Phyllis Diller’s Island homecoming
Well, I learned something very interesting the other day: Trailblazing comedienne Phyllis Diller once called Alameda home.
Diller, 92 (yes, she’s still with us), was a housewife with five children and an unemployed husband when she came to Alameda, in the late 1940s (she has long since moved on to the tony Brentwood section of Los Angeles). Here’s what she said to Oakland Tribune scribe Chad Jones about her adopted town, in 2005:
“Alameda was a lovely place to live,” she says. “It was a little town then, and I remember our house in the Fernside district: a split-level California stucco with rhododendron bushes that just bloomed and bloomed.”
Unfortunately, she said, they were broke. So Diller took on a series of newspaper and ad writing jobs that helped her discover her comic potential before venturing out into the entertainment business. She made her debut in 1955 at the famed Purple Onion club in San Francisco and went on to appear on Jack Paar’s late-night variety show, and then to work with Bob Hope. And you all know the rest.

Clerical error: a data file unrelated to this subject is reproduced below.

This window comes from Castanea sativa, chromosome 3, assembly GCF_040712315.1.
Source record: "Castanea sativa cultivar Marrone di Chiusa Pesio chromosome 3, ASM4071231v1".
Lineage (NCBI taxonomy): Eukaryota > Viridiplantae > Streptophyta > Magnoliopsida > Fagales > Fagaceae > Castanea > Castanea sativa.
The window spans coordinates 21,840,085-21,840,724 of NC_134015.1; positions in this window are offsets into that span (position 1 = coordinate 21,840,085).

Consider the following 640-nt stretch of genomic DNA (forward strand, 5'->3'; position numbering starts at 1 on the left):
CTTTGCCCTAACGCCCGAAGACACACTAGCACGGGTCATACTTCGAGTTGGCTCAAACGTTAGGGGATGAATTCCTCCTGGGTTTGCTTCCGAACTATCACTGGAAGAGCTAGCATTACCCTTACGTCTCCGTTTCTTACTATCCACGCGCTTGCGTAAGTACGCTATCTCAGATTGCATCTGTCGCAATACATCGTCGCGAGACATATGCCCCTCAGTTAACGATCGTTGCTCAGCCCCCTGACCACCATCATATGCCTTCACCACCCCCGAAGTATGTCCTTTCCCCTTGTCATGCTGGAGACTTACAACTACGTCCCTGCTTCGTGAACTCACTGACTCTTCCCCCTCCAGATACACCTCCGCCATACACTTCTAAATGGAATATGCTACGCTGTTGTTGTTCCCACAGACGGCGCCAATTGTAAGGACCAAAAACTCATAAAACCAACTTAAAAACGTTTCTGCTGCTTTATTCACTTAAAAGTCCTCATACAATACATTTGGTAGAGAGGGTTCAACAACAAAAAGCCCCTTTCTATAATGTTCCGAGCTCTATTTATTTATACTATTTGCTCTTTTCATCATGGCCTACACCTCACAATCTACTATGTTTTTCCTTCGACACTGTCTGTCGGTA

So why am I telling you this now? Because our very own Alameda Museum just opened a Phyllis Diller exhibit – one of three in the country (the other two are in the Smithsonian in Washington, D.C. and in her hometown of Lima, Ohio). Included in our local exhibit are Diller’s antique pump organ, clothes and other memorabilia (not sure if we got one of her famous wigs).
If you’re interested in checking it out, the museum is at 2324 Alameda Avenue. Hours are from 1:30 p.m. to 4 p.m. Wednesday through Friday, 11 a.m. to 4 p.m. Saturday and 1:30 p.m. to 4 p.m. on Sunday.